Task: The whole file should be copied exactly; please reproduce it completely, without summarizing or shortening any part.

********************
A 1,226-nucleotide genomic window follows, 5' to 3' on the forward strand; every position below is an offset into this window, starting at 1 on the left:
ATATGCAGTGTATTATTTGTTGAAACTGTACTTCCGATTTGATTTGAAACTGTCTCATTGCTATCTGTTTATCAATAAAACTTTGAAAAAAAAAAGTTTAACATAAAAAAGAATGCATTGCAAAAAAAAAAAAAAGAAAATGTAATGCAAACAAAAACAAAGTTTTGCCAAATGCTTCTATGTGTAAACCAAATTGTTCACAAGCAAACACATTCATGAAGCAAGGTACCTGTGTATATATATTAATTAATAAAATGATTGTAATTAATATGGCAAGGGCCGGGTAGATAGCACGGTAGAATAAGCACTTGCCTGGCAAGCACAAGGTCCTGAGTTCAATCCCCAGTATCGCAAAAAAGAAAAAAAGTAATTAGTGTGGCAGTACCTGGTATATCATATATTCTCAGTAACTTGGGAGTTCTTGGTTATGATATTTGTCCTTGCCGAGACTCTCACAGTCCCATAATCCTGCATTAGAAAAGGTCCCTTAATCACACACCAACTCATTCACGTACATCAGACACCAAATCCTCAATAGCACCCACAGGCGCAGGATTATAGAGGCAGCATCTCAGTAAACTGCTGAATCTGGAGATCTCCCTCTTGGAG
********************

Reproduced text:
A 1,226-nucleotide genomic window follows, 5' to 3' on the forward strand; every position below is an offset into this window, starting at 1 on the left:
ATATGCAGTGTATTATTTGTTGAAACTGTACTTCCGATTTGATTTGAAACTGTCTCATTGCTATCTGTTTATCAATAAAACTTTGAAAAAAAAAAGTTTAACATAAAAAAGAATGCATTGCAAAAAAAAAAAAAAGAAAATGTAATGCAAACAAAAACAAAGTTTTGCCAAATGCTTCTATGTGTAAACCAAATTGTTCACAAGCAAACACATTCATGAAGCAAGGTACCTGTGTATATATATTAATTAATAAAATGATTGTAATTAATATGGCAAGGGCCGGGTAGATAGCACGGTAGAATAAGCACTTGCCTGGCAAGCACAAGGTCCTGAGTTCAATCCCCAGTATCGCAAAAAAGAAAAAAAGTAATTAGTGTGGCAGTACCTGGTATATCATATATTCTCAGTAACTTGGGAGTTCTTGGTTATGATATTTGTCCTTGCCGAGACTCTCACAGTCCCATAATCCTGCATTAGAAAAGGTCCCTTAATCACACACCAACTCATTCACGTACATCAGACACCAAATCCTCAATAGCACCCACAGGCGCAGGATTATAGAGGCAGCATCTCAGTAAACTGCTGAATCTGGAGATCTCCCTCTTGGAG